Bear’s Restaurant (iPhone)

When Cat finds herself in limbo with no memory of who she is, she finds work at Bear’s Restaurant.  Her job, to serve the customers at Bear’s Restaurant and make them their last meal before they go to the afterlife.  Can she help the customers find peace and get her memory back?

As you can see, this is a story about the afterlife.  I confess that I found this game by accident when I was searching for We Bare Bears games on my phone.  I’ll admit that I’m glad that I did because the storyline itself is intriguing.  You get to see how people died while helping them cope with the afterlife and the deaths can vary greatly.  It’s similar to the HBO series Six Feet Under only, instead of the living having to learn to cope with their dead loved ones, the dead have to cope with moving onto another life.  Meanwhile, you learn about the main characters and, without giving anything away, it’s a heartbreaking story.  However, the game fails to explore hidden depths with the customers.  Many of the people that visit the restaurant are just that, stereotypes.  You have one customer who is little more than an obese nerd who lives with his mother and plays video games all day, contributing nothing to the household.  There’s also another customer who spends all of her time on social media rejecting the world around her.  These two characters offer nothing outside of their one-dimensional personalities.  You don’t get even a small hint of a bad family life or feelings of inadequacy.  Another issue I have with the storyline is that all of the characters that die are from modern times.  As an agnostic, I am unsure if there is life after death but I believe that, if there was, it would exist outside of time.  Bear’s Restaurant could easily receive customers from Ancient Rome, the Civil War, or even have customers from the future.  I will admit that some of the customers do have heartwarming moments, such as an old man who wants to taste his mother’s omelet one last time.  Some of customers have their own stories, which can get so sad to the point where I felt choked up.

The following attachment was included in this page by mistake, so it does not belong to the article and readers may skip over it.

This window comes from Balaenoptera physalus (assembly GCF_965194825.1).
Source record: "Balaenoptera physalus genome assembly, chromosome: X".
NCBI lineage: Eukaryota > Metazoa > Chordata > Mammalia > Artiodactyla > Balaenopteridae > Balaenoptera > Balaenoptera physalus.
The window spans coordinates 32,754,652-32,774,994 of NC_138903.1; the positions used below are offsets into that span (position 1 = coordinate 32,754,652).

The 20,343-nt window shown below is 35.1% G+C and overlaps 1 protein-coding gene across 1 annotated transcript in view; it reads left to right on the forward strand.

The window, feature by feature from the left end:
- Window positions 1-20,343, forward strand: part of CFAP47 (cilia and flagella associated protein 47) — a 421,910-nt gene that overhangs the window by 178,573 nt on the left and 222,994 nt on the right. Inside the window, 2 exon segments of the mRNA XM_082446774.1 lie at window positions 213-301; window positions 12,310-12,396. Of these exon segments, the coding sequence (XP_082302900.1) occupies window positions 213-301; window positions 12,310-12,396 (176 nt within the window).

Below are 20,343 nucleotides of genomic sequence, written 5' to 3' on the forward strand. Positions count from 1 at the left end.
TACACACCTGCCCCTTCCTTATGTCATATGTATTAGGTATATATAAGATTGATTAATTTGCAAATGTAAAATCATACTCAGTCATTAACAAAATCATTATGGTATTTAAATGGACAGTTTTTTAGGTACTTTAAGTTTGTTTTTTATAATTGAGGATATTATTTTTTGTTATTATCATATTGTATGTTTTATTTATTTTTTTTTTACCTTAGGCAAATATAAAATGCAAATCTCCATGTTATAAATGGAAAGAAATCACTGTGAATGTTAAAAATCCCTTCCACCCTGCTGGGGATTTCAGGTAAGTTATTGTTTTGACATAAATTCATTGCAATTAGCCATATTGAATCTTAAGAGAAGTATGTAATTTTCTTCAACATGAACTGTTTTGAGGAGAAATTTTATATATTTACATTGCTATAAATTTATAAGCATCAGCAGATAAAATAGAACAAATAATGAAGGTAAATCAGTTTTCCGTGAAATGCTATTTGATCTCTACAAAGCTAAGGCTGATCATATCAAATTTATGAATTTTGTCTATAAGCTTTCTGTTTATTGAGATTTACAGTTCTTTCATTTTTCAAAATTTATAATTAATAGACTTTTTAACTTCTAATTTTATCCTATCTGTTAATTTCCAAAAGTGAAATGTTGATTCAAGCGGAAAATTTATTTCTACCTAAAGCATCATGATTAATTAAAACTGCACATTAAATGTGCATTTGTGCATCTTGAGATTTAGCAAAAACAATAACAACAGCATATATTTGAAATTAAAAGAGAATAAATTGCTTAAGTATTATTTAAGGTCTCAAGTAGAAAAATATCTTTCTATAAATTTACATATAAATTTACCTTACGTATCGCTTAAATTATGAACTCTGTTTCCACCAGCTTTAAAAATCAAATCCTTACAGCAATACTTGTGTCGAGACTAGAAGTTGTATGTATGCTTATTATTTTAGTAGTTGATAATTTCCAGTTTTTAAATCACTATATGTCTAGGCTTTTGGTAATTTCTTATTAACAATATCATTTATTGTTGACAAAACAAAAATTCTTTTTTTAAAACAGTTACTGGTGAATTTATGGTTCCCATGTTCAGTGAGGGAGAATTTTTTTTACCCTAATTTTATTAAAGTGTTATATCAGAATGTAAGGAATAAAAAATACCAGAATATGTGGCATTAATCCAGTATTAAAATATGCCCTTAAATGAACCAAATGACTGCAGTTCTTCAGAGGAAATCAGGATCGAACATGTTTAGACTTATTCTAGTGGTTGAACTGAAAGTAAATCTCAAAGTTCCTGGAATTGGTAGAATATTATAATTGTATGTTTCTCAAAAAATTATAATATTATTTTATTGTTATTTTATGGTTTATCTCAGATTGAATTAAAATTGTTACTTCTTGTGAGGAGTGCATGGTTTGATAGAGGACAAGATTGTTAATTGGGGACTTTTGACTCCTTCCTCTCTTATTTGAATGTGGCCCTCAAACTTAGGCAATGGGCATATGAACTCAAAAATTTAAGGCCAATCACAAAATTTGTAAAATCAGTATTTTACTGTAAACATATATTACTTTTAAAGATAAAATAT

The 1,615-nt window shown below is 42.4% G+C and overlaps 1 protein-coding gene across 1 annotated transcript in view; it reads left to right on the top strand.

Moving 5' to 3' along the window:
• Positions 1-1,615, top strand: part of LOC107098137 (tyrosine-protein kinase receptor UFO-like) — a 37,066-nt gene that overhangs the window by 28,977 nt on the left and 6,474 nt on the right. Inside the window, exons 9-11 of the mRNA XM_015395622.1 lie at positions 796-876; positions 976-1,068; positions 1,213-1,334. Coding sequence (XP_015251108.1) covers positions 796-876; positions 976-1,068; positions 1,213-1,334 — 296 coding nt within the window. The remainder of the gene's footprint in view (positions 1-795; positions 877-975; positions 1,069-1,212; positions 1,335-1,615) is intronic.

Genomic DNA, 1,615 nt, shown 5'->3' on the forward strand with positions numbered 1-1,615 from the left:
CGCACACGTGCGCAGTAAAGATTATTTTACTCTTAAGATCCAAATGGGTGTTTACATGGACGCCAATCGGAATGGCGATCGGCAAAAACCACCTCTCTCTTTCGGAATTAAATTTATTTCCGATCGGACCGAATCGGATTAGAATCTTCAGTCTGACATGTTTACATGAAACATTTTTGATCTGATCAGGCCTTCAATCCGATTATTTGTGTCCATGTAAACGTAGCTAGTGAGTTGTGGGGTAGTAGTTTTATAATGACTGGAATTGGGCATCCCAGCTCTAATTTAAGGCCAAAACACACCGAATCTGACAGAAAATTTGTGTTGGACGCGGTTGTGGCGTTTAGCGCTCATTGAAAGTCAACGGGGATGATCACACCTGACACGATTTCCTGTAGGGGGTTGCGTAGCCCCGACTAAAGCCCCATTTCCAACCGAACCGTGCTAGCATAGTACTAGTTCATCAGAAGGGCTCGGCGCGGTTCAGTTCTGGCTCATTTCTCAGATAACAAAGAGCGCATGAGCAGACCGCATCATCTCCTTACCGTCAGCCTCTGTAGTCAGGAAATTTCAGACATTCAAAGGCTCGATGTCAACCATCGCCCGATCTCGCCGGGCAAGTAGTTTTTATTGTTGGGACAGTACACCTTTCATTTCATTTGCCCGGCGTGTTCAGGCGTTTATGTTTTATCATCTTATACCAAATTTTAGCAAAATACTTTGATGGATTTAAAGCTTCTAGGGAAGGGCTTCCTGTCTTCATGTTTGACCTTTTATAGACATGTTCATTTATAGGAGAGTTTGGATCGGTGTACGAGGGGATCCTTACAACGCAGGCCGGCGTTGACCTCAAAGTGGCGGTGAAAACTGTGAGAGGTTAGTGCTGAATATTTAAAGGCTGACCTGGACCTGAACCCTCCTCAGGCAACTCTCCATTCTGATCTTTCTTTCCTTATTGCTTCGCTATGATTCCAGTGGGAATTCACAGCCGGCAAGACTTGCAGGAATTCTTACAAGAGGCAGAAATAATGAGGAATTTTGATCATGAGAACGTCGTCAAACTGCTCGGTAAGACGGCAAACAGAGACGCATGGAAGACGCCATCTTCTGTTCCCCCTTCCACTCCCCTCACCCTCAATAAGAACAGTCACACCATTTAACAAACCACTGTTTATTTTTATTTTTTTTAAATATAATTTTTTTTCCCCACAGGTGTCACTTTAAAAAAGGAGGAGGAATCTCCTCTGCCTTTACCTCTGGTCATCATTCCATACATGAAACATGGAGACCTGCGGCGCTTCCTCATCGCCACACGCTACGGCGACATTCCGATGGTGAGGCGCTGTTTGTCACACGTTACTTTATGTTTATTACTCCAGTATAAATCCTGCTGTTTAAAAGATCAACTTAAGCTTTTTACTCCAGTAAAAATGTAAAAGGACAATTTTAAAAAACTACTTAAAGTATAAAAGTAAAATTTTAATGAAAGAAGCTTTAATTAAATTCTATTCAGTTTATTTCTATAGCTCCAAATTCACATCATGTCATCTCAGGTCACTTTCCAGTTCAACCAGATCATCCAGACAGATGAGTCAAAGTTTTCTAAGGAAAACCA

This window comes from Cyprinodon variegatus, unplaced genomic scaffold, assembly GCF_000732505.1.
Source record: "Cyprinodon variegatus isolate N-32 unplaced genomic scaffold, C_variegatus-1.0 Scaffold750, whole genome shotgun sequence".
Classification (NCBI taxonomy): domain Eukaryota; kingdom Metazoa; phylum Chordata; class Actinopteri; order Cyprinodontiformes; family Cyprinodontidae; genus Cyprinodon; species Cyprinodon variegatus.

This was one of the saddest ones.

The game play is rather simple, with you directing Cat where to go.  I’ll admit that this can be rather strenuous on your finger.  So, you might want to take a break from the game every now and then.  You talk to people, serve them food and even dive into their memories to see what they want to eat. 

Looks like a nice restaurant. Too bad you have to die to go there.

After you serve them, you get a memory shard where you can view their final moments on the desk in your room.  Be sure to remember which final moments belong to which customer, because it will be important in the final parts of the story.  Sometimes, you can make dialogue choices in the game that, in all reality, doesn’t really affect the storyline that much.  In other words, the game play doesn’t really add much to the game as the focus is more on the story.

This game is intriguing and heartbreaking.  I give it 7 out of 10; an interesting premise but could use a little more polishing up.

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